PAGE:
VCOPs provides me excellent data and information. The problem is building enough knowledge to understand and translate what I am seeing.
An example is shown of peak Disk IO being very different from average IO over 7 days. Commands per second is what vCOPs calls IO. Drilling into the peak it lasts for a few minutes in a 1 hour window. Then the metric graphs are used to add vCenter commands per second for the top 5 VM’s. This is compared for each peak to find a common VM which is causing the peak in disk IO usage.
Next we look at the suspicious VM and compare with vCenter total iops report. The lines align so this is the VM. The question now, is it read or write intensive? The result. A SQL box with peak usage everyday that is write intensive, knowledge is needed to suspect a SQL agent on the box. Everyday at 4:45 this SQL agent is configured to run multiple scheduled jobs. These jobs could be divided to run over multiple time slots at non peak times.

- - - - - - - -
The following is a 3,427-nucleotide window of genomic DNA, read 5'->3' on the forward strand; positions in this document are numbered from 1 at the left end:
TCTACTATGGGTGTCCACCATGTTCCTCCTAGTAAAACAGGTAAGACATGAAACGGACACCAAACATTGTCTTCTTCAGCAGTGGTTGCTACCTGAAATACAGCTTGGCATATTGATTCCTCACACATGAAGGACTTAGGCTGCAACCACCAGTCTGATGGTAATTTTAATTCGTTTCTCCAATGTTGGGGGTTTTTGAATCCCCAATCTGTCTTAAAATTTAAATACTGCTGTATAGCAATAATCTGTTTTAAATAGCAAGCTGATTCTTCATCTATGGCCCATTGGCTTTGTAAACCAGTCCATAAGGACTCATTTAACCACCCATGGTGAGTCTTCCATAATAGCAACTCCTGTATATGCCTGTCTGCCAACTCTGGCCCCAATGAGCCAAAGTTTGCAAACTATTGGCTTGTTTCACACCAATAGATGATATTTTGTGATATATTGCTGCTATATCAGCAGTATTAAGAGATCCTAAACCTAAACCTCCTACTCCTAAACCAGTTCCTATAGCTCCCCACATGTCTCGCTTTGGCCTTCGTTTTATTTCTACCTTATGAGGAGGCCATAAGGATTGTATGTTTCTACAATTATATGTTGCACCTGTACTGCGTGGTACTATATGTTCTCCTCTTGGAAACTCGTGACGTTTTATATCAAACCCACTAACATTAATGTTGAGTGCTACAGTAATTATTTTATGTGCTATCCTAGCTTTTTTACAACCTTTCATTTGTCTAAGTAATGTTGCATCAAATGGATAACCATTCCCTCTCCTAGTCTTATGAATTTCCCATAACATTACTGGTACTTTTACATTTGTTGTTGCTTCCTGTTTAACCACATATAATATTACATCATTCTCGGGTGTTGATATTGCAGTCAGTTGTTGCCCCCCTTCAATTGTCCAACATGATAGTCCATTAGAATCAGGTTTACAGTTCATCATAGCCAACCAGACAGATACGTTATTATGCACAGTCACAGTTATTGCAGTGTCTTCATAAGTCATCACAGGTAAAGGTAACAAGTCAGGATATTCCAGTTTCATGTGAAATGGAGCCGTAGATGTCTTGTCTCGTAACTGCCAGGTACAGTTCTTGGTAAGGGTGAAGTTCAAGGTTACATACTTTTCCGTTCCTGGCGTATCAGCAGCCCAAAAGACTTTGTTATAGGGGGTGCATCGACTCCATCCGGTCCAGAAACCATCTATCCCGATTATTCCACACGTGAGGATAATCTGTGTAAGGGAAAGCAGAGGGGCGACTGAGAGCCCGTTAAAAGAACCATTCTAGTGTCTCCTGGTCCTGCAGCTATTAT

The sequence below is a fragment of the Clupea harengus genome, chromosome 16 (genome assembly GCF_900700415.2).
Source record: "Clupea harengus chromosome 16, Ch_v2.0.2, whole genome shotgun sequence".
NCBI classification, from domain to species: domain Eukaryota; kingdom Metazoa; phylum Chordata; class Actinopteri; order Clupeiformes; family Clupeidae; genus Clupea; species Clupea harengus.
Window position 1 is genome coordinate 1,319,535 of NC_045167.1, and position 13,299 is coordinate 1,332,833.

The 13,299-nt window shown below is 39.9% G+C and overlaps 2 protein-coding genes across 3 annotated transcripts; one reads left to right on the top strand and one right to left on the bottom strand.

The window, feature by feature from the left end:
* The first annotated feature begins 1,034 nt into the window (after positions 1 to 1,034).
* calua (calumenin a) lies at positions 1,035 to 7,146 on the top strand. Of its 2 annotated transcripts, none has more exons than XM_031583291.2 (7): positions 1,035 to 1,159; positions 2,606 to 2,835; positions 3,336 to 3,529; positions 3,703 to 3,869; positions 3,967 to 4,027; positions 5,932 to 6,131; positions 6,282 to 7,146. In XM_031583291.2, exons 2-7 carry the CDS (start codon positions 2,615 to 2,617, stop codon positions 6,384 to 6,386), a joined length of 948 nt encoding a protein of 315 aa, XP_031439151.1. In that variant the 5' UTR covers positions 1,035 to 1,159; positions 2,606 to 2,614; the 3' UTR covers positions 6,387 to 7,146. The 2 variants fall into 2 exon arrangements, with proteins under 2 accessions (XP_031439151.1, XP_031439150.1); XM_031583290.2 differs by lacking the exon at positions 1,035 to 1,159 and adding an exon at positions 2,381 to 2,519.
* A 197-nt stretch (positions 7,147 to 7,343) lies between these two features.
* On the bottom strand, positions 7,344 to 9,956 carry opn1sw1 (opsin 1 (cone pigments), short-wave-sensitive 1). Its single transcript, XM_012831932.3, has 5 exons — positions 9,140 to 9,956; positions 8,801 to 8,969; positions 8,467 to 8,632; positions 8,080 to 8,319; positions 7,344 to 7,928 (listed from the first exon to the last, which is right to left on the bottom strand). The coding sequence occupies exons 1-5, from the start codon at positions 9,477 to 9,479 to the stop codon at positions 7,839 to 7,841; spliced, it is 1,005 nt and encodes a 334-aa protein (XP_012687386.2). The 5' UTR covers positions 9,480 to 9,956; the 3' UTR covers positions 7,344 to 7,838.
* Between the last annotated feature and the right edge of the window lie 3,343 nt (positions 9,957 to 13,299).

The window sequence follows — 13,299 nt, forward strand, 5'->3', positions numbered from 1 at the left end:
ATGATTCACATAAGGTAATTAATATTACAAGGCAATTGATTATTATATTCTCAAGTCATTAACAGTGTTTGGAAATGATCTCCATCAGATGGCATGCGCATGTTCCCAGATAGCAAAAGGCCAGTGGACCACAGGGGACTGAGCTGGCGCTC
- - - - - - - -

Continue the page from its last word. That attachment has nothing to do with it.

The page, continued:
The VMware management blog has the recording of this demo to reuse in your own environments. It was called analyze and optimize. Click Here for the Blog Post
Several useful dashboards are displayed. This have scoreboards for showing things like the total capacity of clusters and current usage via memory and CPU. Colored by health including reserve space for things like failover or procurement time buffers.
Report capacity risk based on your knobs. I have a general rule I use in my environments as 6,7,8,9 it’s resume time. It is catchy and helps me remember its purpose and value.
60% – Analyze and attempt to reduce.
70% – Begin procurement of additional resources.
80% – Stop Provisioning new workloads
90% – Watch closely, actively move workloads out.